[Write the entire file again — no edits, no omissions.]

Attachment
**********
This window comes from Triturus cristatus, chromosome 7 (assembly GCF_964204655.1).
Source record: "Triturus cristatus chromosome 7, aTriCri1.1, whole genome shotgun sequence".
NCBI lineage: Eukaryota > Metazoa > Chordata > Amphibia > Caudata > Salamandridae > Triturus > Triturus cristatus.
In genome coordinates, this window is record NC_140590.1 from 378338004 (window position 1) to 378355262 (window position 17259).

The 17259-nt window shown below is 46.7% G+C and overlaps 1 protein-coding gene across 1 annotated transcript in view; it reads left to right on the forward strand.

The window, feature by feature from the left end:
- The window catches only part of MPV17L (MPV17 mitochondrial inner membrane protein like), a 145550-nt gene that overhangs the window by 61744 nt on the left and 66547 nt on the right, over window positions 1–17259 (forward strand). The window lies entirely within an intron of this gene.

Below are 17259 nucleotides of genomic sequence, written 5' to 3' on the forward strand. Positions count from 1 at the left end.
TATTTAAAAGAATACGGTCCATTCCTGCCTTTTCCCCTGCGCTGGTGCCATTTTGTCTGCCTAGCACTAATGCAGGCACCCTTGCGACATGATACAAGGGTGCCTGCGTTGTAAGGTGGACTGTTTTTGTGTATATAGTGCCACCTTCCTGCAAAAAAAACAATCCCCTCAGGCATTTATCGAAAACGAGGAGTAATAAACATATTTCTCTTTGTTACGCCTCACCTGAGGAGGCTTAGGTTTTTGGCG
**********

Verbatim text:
This window comes from Triturus cristatus, chromosome 7 (assembly GCF_964204655.1).
Source record: "Triturus cristatus chromosome 7, aTriCri1.1, whole genome shotgun sequence".
NCBI lineage: Eukaryota > Metazoa > Chordata > Amphibia > Caudata > Salamandridae > Triturus > Triturus cristatus.
In genome coordinates, this window is record NC_140590.1 from 378338004 (window position 1) to 378355262 (window position 17259).

The 17259-nt window shown below is 46.7% G+C and overlaps 1 protein-coding gene across 1 annotated transcript in view; it reads left to right on the forward strand.

The window, feature by feature from the left end:
- The window catches only part of MPV17L (MPV17 mitochondrial inner membrane protein like), a 145550-nt gene that overhangs the window by 61744 nt on the left and 66547 nt on the right, over window positions 1–17259 (forward strand). The window lies entirely within an intron of this gene.

Below are 17259 nucleotides of genomic sequence, written 5' to 3' on the forward strand. Positions count from 1 at the left end.
TATTTAAAAGAATACGGTCCATTCCTGCCTTTTCCCCTGCGCTGGTGCCATTTTGTCTGCCTAGCACTAATGCAGGCACCCTTGCGACATGATACAAGGGTGCCTGCGTTGTAAGGTGGACTGTTTTTGTGTATATAGTGCCACCTTCCTGCAAAAAAAACAATCCCCTCAGGCATTTATCGAAAACGAGGAGTAATAAACATATTTCTCTTTGTTACGCCTCACCTGAGGAGGCTTAGGTTTTTGGCG